To help us provide you with free impartial advice, we may earn a commission if you buy through links on our site. Learn more

007 Legends review

007 Legends

Bond is back, but that's not necessarily a good thing

As the old saying goes, it’s either everything or nothing when it comes to James Bond, but with everyone’s favourite super spy marking his 50th anniversary this year, does Eurocom’s 007 Legends fit the bill as a so-called greatest hits of Bond’s best adventures?

Despite Daniel Craig providing Bond’s likeness throughout, 007 Legends sees you taking up Bond’s classic PP7 in six missions spread across six different films from each Bond era. Over the course of the game, you’ll be recreating iconic scenes from Goldfinger, On Her Majesty’s Secret Service, Moonraker, License to Kill, Die Another Day, and this year’s hotly anticipated Skyfall (although the latter’s only being released as a free DLC pack on 9th November).

Or at least you will be some of the time, as our hands-on demo first saw us trekking through the rather monotonous corridors of Drax’s Moonraker lab. Our objective was to gain entry to Drax’s office by hacking a fuse box through a small mini-game on Bond’s smartphone, and disabling the plentiful supply of sentry guns lining the maze-like interior.

007 Legends

The gunplay is as you’d expected from any Call of Duty clone, although we were slightly baffled by the option of a sniper rifle in such close quarters. For the most part, though, it’s relatively uninspiring. Enemies swarm you relentlessly if you happen to set off an alarm, and the cover-based combat leaves a lot to be desired as well, making you feel less like 007 and more like a frail, Sean Connery era Bond girl.

There were a few different routes to pick, including sneaking through air vents as opposed to the main corridors, but in the end it didn’t really make much difference. We were found immediately, gunned down, and left with a tedious restart.

007 Legends

For a moment we thought the rinse and repeat gunfights might redeem themselves with a quick-time-event (QTE) based punch-up with one of the head guards, but when the only options we had were tapping up or down on the left or right analogue sticks to give him our best left or right hook (with plenty of time to boot), this too failed to leave us shaken, nor stirred.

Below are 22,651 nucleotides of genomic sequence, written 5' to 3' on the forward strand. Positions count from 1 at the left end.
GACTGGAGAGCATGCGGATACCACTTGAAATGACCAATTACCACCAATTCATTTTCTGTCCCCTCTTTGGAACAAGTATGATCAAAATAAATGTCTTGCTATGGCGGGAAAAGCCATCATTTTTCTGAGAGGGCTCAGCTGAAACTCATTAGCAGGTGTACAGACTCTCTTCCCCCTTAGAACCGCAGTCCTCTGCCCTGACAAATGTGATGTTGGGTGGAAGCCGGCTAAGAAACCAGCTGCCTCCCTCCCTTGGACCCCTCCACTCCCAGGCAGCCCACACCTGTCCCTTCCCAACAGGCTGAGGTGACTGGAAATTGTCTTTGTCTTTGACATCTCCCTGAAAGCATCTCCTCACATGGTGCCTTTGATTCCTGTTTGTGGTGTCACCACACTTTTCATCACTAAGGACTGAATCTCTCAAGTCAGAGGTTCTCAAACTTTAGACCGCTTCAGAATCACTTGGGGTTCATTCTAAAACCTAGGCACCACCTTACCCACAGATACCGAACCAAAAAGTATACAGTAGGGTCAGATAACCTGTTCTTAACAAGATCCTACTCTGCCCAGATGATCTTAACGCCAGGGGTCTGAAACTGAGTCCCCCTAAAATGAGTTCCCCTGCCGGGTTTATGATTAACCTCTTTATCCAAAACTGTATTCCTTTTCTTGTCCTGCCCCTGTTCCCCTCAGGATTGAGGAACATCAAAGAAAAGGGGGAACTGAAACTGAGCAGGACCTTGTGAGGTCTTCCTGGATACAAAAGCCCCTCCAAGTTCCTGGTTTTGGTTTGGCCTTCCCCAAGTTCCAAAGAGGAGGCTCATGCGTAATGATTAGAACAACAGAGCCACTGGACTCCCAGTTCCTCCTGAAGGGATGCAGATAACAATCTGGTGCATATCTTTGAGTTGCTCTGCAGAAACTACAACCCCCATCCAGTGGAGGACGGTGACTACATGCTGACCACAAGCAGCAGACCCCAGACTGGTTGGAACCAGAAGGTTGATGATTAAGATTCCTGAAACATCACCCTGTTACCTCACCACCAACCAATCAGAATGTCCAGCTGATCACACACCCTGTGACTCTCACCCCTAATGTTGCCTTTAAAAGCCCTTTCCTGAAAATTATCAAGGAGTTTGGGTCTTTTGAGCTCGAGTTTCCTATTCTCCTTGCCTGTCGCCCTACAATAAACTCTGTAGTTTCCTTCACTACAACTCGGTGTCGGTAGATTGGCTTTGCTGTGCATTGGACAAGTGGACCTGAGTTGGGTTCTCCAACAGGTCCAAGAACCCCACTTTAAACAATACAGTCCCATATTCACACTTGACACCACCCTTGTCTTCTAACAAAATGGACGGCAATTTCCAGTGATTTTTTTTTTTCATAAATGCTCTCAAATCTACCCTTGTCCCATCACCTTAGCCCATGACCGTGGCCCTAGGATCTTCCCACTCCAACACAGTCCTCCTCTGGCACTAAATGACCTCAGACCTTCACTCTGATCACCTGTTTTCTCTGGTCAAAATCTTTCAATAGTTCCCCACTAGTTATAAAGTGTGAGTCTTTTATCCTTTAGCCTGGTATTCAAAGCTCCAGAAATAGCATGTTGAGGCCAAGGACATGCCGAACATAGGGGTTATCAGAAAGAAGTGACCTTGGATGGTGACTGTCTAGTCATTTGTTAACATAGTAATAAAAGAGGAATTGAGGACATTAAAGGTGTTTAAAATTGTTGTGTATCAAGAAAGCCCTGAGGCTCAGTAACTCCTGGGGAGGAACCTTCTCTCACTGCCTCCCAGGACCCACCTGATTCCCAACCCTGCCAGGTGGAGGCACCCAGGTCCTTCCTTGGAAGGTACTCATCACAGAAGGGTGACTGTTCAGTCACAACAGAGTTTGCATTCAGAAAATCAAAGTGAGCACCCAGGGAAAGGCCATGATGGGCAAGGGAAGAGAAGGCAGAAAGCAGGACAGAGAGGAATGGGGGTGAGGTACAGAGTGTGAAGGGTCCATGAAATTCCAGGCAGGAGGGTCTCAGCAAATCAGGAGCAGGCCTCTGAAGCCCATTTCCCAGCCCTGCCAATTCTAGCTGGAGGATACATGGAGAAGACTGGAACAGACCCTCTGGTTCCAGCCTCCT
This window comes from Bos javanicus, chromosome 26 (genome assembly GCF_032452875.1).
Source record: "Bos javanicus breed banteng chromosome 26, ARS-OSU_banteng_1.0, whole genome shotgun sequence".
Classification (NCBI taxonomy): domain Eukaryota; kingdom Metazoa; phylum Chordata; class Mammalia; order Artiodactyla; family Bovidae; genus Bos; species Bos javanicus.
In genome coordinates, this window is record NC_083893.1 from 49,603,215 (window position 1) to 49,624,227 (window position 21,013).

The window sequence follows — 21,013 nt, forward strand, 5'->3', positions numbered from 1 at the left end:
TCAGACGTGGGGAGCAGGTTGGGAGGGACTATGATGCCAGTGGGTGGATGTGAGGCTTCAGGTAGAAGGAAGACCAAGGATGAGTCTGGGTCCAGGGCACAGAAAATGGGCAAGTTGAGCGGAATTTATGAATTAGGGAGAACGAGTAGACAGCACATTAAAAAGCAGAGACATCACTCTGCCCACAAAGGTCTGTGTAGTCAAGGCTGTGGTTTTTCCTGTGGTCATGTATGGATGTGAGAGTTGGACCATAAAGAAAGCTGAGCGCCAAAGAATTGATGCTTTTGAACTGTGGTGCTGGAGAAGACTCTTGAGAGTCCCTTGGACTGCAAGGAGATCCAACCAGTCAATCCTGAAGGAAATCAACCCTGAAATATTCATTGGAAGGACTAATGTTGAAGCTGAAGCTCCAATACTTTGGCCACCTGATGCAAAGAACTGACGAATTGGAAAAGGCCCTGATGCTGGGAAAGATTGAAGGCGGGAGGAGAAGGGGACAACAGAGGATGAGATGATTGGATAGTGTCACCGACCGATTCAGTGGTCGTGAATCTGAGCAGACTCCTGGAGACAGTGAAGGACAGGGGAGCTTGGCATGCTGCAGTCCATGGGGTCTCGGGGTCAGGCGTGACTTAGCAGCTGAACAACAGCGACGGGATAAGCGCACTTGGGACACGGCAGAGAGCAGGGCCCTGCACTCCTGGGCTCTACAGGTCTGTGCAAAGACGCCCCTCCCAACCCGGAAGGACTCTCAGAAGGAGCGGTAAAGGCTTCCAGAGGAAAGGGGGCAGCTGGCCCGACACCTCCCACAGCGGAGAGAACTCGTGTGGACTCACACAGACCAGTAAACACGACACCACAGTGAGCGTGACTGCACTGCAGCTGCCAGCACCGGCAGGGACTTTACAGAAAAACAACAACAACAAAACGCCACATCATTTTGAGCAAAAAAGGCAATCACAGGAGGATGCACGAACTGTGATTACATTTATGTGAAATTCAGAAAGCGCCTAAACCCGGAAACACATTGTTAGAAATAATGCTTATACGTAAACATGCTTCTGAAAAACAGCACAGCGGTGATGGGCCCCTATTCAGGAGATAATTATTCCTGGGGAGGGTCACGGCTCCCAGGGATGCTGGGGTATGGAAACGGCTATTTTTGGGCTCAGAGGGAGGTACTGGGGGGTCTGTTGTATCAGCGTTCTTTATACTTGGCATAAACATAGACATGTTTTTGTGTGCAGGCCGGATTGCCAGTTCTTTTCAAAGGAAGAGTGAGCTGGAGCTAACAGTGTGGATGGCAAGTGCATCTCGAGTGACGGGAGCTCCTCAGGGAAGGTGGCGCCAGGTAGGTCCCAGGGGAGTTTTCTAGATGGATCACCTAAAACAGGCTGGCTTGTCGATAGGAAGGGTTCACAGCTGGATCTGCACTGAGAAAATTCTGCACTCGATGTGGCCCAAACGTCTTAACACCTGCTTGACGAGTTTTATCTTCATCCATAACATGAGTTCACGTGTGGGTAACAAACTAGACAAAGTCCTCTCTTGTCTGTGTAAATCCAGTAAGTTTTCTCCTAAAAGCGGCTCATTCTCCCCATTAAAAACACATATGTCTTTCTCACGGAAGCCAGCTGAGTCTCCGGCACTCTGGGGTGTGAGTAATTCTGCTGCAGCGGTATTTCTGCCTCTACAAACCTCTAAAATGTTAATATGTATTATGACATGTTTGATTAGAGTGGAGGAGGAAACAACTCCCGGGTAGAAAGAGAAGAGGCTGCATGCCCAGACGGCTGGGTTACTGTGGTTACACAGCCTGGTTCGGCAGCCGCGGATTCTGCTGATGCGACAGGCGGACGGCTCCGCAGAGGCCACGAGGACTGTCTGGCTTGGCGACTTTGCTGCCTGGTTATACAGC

Cut to the Goldfinger demo, however, and it all starts to look and feel a bit more like Bond. Navigating our way through one of Goldfinger’s factories, sneaking through enemy lines using fancy gadgets like Bond’s watch laser and his jack-of-all-trades smartphone as well as a few stealth techniques was much more fun. We found it hard to stay hidden for long though, as while enemies supposedly have a specific line of sight, there’s no way to tell how far they can see, and with no option to remove dead bodies either, we were quickly setting off alarms left, right and centre.

007 Legends

This thrust us straight back into shooter mode, but the set pieces here felt much bigger and brassier, David Arnold and Kevin Kiner’s music more urgent and involving, and it really made an effort to recapture that classic sense of scale the Bond movies have become so well known for.

Unfortunately, we didn’t get a chance to play its multiplayer mode, but we were told it would feature both online and 4-player split-screen options. The MI6 Ops missions will also make a return from Eurocom’s previous Bond game, GoldenEye 007: Reloaded, but this time they’ll be used to flesh out other parts of the films that we didn’t necessarily get to see, such as playing as Tracy Draco’s father from On Her Majesty’s Secret Service as he escorts his daughter to safety.

With so many Bond games having been doomed to die another day in the past, it’s unclear whether 007 Legends will truly rank among the greater entries in Bond’s virtual outings like Rare’s original GoldenEye 007 and EA’s 007: Everything or Nothing in 2004, but from what we’ve seen so far it looks like it will at least pass its licence to kill, if only just.

Read more

First Look